If you have stumbled across this blog you are most likely:
- Really bored
- Researching Ken Jeong, The Hangover (1 and/or 2), or Community
- My professor grading my final project
Either way, I hope that this blog will:
- Excite and interest you
- Inform you about Ken Jeong’s role as an Asian American actor
- Show off all that I’ve learned in my Asian American Pop Culture class
So what exactly is this blog about? Well let me now give you a little introduction…drum-roll please!
Laaaadies and gentlemen. In the first corner we have Bradley Yamashita, a young Asian American actor on the rise. He’s working his way to stardom, but how much is he willing to sacrifice to get there? He claims he will not “lose his dignity” or “prostitute his soul” for the sake of landing an acting gig. How long can he hold out? Aaaaand in this corner we have Vincent Chen, an older Asian American actor who has the experience and recognition to back up his history of acting. He played many roles including racist ones because he believes that’s “the responsibility of an actor”. How much longer can he take the humiliation? Will he change his ways to overcome his younger, more racially conscious competitor?
Okay, so obviously Bradley and Vincent aren’t really boxers. They are the two main characters in Yankee Dawg You Die, a play written by Philip Kan Gotanda. The play follows the two Asian American actors’ friendship, from when they first meet to when they explicitly portray how their unique friendship has changed them in the end. The two delve into the controversial topic of stereotypical Asian American characters and how these roles foster delusions of Asian American people in general.
“See, you think every time you do one of those demeaning roles, the only thing lost is your dignity. That the only person who has to pay is you. Don’t you see that every time you do that millions of people in movie theaters will see it? Believe it. Every time you do any old stereotypic role just to pay the bills, someone has to pay for it—and it ain’t you. No . It’s some Asian kid innocently walking home. “Hey, it’s a Chinaman gook!” … You ask to be understood, forgiven, but you refuse to change. You have no sense of social responsibility.” (Bradley, Act 1, scene iii)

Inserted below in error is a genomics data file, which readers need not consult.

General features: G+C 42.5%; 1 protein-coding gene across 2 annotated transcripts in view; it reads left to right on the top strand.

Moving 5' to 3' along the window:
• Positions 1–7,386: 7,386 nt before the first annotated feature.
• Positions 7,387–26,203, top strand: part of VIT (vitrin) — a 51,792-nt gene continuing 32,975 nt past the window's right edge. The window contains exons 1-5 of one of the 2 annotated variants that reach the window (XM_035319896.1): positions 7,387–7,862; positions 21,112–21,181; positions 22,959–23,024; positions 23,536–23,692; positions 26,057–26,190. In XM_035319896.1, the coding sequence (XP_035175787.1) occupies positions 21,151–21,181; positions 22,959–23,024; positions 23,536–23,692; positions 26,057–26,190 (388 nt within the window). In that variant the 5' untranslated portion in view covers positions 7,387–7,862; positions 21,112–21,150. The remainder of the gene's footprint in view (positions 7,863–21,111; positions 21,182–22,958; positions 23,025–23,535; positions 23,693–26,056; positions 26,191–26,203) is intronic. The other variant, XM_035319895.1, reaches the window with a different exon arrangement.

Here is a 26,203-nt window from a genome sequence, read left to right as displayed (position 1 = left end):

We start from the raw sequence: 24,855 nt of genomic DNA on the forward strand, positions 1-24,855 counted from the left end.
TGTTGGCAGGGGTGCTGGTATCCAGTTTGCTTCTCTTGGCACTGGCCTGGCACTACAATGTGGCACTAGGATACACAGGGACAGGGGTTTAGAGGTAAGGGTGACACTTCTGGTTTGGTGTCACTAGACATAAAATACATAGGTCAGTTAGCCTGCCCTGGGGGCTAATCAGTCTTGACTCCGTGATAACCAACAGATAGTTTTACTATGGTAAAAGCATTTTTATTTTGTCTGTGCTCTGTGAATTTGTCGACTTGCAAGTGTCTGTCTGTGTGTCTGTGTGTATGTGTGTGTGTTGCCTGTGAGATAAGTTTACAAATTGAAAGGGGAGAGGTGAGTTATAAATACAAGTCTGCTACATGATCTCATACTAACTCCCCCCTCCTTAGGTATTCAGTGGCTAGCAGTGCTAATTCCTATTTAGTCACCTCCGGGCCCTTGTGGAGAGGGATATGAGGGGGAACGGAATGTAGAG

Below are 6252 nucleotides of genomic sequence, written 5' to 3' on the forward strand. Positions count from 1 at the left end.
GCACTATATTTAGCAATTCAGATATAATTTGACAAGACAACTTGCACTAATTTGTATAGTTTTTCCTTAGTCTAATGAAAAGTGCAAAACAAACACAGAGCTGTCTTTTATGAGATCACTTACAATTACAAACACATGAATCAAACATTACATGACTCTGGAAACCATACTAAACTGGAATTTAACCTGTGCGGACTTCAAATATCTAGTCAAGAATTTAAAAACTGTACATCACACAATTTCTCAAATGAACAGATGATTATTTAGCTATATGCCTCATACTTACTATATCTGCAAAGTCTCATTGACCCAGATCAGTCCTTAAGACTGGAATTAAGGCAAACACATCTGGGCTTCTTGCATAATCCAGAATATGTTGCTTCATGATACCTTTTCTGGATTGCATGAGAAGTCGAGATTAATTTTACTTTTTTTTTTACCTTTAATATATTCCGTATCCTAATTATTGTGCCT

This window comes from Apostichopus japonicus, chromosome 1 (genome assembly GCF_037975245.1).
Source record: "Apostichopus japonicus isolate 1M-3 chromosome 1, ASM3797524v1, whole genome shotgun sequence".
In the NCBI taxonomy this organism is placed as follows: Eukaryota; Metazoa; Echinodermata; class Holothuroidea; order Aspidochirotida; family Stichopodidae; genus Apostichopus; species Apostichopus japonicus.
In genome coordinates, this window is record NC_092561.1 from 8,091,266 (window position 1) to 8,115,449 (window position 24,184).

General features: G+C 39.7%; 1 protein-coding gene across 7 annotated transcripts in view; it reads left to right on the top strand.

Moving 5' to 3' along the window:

“Social responsibility” – that sure is a lot of pressure to put on one person…but Bradley is right. Every time someone sees an Asian American performing a stereotypical role in the media (movie, television show, interview, etc.) that act reinforces the long-held typecast that Asian Americans have been fighting to dispel for years.
That’s great, but what does this have to do with the blog? (I know you’re thinking it!) Surprisingly it has everything to do with this blog. If in the 80s, people were worried about how Asians and Asian Americans are portrayed through Asian American performers, are we still worried about that now? Should we be worried about that now? Whew…that’s a lot to examine at in one little blog. So in order to make this blog more succinct and defined, I will only be looking at only one stereotypical portrayal of Asian Americans. Even more specifically, this blog will analyze if and how one particular Asian American actor enables the idea of the Asian American emasculated male figure.
Do modern Asian and Asian American actors perpetuate or challenge this notion of the emasculated Asian figure in today’s pop culture?
Now think about an Asian American actor that you consider “hot” or popular right now. I bet most of you are thinking about Ken Jeong (if not simply because his name is in big bold letters at the top of the page). Jeong’s more popular roles include Senor Chang in Community and Mr. Chow in The Hangover and The Hangover Part 2. Obviously, I can’t analyze every role Jeong has ever played, but I will analyze (what I consider) his most popular roles.
Does Ken Jeong perpetuate, or does he challenge, the emasculated Asian male figure in modern pop culture?
 Gotanda, Philip Kan. Yankee Dawg You Die. New York, NY: Helen Merrill Ltd., 1989.